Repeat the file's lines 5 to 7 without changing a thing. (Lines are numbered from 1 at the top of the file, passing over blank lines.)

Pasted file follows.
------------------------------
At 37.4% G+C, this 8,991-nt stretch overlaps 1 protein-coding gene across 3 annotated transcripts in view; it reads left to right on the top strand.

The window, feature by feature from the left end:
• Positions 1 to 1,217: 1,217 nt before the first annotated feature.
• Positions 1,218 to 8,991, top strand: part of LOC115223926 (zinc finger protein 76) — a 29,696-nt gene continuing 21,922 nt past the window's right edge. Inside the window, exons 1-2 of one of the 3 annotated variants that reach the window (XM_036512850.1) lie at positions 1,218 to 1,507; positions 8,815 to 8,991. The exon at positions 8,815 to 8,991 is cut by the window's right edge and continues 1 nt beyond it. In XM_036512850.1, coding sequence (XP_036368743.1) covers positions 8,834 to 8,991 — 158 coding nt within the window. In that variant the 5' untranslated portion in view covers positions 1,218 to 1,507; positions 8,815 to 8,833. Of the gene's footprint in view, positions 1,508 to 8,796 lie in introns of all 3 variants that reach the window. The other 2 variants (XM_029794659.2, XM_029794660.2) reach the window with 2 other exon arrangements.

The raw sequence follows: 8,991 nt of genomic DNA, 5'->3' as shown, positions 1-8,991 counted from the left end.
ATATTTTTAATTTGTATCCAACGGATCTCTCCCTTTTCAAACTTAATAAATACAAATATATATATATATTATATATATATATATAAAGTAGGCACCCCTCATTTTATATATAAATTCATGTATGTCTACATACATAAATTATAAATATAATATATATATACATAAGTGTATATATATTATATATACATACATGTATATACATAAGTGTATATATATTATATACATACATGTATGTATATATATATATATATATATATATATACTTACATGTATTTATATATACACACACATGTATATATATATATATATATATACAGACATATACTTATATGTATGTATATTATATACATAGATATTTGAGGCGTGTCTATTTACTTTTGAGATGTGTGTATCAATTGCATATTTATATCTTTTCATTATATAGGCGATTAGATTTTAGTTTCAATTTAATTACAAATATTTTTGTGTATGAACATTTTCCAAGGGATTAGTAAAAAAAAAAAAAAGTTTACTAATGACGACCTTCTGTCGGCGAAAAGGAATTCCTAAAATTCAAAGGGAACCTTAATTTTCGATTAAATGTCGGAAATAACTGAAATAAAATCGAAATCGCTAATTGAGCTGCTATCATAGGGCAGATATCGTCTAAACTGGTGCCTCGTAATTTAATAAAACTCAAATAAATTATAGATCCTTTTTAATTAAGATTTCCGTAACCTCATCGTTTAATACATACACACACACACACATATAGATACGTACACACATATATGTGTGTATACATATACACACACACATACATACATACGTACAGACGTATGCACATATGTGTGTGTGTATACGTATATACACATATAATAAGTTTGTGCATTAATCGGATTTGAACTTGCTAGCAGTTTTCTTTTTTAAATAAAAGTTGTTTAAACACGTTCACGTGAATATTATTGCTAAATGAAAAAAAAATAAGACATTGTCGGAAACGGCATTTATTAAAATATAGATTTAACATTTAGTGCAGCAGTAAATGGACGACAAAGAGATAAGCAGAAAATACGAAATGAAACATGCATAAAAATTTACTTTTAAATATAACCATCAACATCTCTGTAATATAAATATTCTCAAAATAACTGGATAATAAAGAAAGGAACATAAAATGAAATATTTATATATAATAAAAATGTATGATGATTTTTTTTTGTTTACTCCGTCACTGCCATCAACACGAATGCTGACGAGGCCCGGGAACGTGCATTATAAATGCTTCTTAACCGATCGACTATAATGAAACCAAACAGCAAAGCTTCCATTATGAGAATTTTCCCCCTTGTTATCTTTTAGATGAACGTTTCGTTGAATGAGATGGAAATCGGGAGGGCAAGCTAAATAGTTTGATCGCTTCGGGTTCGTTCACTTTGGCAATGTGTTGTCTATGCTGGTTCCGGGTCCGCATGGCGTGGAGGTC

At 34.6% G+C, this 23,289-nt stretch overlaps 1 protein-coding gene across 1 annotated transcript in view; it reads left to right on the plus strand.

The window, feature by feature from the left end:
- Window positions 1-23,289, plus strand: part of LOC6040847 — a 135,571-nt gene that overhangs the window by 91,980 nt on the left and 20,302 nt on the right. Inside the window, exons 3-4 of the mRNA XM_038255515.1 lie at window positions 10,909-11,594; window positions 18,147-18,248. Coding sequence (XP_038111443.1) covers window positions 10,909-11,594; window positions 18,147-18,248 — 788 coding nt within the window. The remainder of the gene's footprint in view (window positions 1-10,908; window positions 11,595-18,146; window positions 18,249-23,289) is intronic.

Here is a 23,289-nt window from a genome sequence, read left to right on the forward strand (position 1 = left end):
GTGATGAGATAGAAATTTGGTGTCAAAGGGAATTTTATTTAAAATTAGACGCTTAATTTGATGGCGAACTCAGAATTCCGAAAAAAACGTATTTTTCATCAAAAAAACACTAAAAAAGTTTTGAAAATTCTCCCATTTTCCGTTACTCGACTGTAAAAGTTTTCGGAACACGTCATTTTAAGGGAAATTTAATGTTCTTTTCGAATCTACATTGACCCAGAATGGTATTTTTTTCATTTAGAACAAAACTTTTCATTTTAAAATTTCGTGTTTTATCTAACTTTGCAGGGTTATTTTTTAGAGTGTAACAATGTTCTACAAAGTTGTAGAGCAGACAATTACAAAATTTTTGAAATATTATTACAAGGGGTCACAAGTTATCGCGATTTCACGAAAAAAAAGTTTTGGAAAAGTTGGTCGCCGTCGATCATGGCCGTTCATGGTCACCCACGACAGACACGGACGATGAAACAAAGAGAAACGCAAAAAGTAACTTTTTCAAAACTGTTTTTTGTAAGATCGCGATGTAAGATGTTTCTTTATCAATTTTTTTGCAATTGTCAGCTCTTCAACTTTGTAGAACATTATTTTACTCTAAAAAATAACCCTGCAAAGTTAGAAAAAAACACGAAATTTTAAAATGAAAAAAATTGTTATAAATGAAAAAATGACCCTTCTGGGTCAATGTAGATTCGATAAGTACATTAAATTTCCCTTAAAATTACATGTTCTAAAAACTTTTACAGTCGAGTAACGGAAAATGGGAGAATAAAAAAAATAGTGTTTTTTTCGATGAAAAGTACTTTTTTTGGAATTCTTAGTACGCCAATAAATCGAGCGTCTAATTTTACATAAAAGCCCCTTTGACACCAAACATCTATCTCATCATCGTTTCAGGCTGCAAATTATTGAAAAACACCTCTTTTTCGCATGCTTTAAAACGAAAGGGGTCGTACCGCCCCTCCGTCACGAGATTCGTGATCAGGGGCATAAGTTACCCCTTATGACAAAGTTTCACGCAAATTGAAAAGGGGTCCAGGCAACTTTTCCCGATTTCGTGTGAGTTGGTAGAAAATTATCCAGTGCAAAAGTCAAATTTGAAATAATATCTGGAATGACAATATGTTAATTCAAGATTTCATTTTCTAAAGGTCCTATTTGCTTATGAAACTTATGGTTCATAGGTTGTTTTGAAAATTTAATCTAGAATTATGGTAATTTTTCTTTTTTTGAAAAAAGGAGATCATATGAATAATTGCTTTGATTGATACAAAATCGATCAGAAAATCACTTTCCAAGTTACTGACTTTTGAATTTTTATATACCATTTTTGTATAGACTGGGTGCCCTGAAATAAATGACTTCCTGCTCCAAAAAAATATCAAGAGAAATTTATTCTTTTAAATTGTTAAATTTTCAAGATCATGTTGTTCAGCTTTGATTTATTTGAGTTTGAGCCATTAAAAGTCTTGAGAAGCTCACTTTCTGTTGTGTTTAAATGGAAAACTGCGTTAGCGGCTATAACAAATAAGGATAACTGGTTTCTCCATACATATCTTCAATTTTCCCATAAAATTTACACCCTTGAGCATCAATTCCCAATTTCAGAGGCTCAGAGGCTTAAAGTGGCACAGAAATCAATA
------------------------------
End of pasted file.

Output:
The raw sequence follows: 8,991 nt of genomic DNA, 5'->3' as shown, positions 1-8,991 counted from the left end.
ATATTTTTAATTTGTATCCAACGGATCTCTCCCTTTTCAAACTTAATAAATACAAATATATATATATATTATATATATATATATAAAGTAGGCACCCCTCATTTTATATATAAATTCATGTATGTCTACATACATAAATTATAAATATAATATATATATACATAAGTGTATATATATTATATATACATACATGTATATACATAAGTGTATATATATTATATACATACATGTATGTATATATATATATATATATATATATATACTTACATGTATTTATATATACACACACATGTATATATATATATATATATATACAGACATATACTTATATGTATGTATATTATATACATAGATATTTGAGGCGTGTCTATTTACTTTTGAGATGTGTGTATCAATTGCATATTTATATCTTTTCATTATATAGGCGATTAGATTTTAGTTTCAATTTAATTACAAATATTTTTGTGTATGAACATTTTCCAAGGGATTAGTAAAAAAAAAAAAAAGTTTACTAATGACGACCTTCTGTCGGCGAAAAGGAATTCCTAAAATTCAAAGGGAACCTTAATTTTCGATTAAATGTCGGAAATAACTGAAATAAAATCGAAATCGCTAATTGAGCTGCTATCATAGGGCAGATATCGTCTAAACTGGTGCCTCGTAATTTAATAAAACTCAAATAAATTATAGATCCTTTTTAATTAAGATTTCCGTAACCTCATCGTTTAATACATACACACACACACACATATAGATACGTACACACATATATGTGTGTATACATATACACACACACATACATACATACGTACAGACGTATGCACATATGTGTGTGTGTATACGTATATACACATATAATAAGTTTGTGCATTAATCGGATTTGAACTTGCTAGCAGTTTTCTTTTTTAAATAAAAGTTGTTTAAACACGTTCACGTGAATATTATTGCTAAATGAAAAAAAAATAAGACATTGTCGGAAACGGCATTTATTAAAATATAGATTTAACATTTAGTGCAGCAGTAAATGGACGACAAAGAGATAAGCAGAAAATACGAAATGAAACATGCATAAAAATTTACTTTTAAATATAACCATCAACATCTCTGTAATATAAATATTCTCAAAATAACTGGATAATAAAGAAAGGAACATAAAATGAAATATTTATATATAATAAAAATGTATGATGATTTTTTTTTGTTTACTCCGTCACTGCCATCAACACGAATGCTGACGAGGCCCGGGAACGTGCATTATAAATGCTTCTTAACCGATCGACTATAATGAAACCAAACAGCAAAGCTTCCATTATGAGAATTTTCCCCCTTGTTATCTTTTAGATGAACGTTTCGTTGAATGAGATGGAAATCGGGAGGGCAAGCTAAATAGTTTGATCGCTTCGGGTTCGTTCACTTTGGCAATGTGTTGTCTATGCTGGTTCCGGGTCCGCATGGCGTGGAGGTC

At 34.6% G+C, this 23,289-nt stretch overlaps 1 protein-coding gene across 1 annotated transcript in view; it reads left to right on the plus strand.